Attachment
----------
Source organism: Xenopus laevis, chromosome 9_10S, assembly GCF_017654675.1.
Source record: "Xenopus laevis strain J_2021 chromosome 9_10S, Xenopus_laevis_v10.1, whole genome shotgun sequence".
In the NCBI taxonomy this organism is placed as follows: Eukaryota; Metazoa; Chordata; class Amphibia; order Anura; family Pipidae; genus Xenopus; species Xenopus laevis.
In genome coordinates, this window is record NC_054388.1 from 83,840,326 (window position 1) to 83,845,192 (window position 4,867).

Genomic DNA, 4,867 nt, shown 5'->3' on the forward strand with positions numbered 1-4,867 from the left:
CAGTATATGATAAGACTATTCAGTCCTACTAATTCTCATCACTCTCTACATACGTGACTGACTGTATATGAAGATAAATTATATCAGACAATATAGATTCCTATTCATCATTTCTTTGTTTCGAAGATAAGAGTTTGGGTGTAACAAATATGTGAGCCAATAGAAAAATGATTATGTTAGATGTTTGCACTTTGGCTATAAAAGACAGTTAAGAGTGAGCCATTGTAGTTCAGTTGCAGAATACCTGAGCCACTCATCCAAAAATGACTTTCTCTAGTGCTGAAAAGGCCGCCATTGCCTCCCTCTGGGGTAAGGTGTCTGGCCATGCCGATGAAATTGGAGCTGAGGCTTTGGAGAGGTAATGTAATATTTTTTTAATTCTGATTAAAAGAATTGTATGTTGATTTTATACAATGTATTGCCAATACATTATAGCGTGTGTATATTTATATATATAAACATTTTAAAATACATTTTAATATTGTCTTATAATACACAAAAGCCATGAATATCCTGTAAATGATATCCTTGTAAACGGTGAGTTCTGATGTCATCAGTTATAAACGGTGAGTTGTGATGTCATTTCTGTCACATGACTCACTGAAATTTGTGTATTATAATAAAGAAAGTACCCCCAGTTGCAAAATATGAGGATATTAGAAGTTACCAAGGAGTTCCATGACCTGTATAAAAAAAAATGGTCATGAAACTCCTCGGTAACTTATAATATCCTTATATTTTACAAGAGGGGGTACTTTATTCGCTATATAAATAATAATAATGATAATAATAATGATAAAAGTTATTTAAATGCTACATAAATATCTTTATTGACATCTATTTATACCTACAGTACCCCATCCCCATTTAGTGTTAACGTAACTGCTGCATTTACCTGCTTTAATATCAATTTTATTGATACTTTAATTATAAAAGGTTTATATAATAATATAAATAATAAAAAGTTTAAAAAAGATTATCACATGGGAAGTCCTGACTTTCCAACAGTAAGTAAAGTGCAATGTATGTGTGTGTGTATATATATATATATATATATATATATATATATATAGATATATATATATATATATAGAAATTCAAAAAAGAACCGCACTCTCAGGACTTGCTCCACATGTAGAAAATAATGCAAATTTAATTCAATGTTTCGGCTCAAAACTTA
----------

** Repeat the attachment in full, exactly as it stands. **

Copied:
Source organism: Xenopus laevis, chromosome 9_10S, assembly GCF_017654675.1.
Source record: "Xenopus laevis strain J_2021 chromosome 9_10S, Xenopus_laevis_v10.1, whole genome shotgun sequence".
In the NCBI taxonomy this organism is placed as follows: Eukaryota; Metazoa; Chordata; class Amphibia; order Anura; family Pipidae; genus Xenopus; species Xenopus laevis.
In genome coordinates, this window is record NC_054388.1 from 83,840,326 (window position 1) to 83,845,192 (window position 4,867).

Genomic DNA, 4,867 nt, shown 5'->3' on the forward strand with positions numbered 1-4,867 from the left:
CAGTATATGATAAGACTATTCAGTCCTACTAATTCTCATCACTCTCTACATACGTGACTGACTGTATATGAAGATAAATTATATCAGACAATATAGATTCCTATTCATCATTTCTTTGTTTCGAAGATAAGAGTTTGGGTGTAACAAATATGTGAGCCAATAGAAAAATGATTATGTTAGATGTTTGCACTTTGGCTATAAAAGACAGTTAAGAGTGAGCCATTGTAGTTCAGTTGCAGAATACCTGAGCCACTCATCCAAAAATGACTTTCTCTAGTGCTGAAAAGGCCGCCATTGCCTCCCTCTGGGGTAAGGTGTCTGGCCATGCCGATGAAATTGGAGCTGAGGCTTTGGAGAGGTAATGTAATATTTTTTTAATTCTGATTAAAAGAATTGTATGTTGATTTTATACAATGTATTGCCAATACATTATAGCGTGTGTATATTTATATATATAAACATTTTAAAATACATTTTAATATTGTCTTATAATACACAAAAGCCATGAATATCCTGTAAATGATATCCTTGTAAACGGTGAGTTCTGATGTCATCAGTTATAAACGGTGAGTTGTGATGTCATTTCTGTCACATGACTCACTGAAATTTGTGTATTATAATAAAGAAAGTACCCCCAGTTGCAAAATATGAGGATATTAGAAGTTACCAAGGAGTTCCATGACCTGTATAAAAAAAAATGGTCATGAAACTCCTCGGTAACTTATAATATCCTTATATTTTACAAGAGGGGGTACTTTATTCGCTATATAAATAATAATAATGATAATAATAATGATAAAAGTTATTTAAATGCTACATAAATATCTTTATTGACATCTATTTATACCTACAGTACCCCATCCCCATTTAGTGTTAACGTAACTGCTGCATTTACCTGCTTTAATATCAATTTTATTGATACTTTAATTATAAAAGGTTTATATAATAATATAAATAATAAAAAGTTTAAAAAAGATTATCACATGGGAAGTCCTGACTTTCCAACAGTAAGTAAAGTGCAATGTATGTGTGTGTGTATATATATATATATATATATATATATATATATATAGATATATATATATATATATAGAAATTCAAAAAAGAACCGCACTCTCAGGACTTGCTCCACATGTAGAAAATAATGCAAATTTAATTCAATGTTTCGGCTCAAAACTTA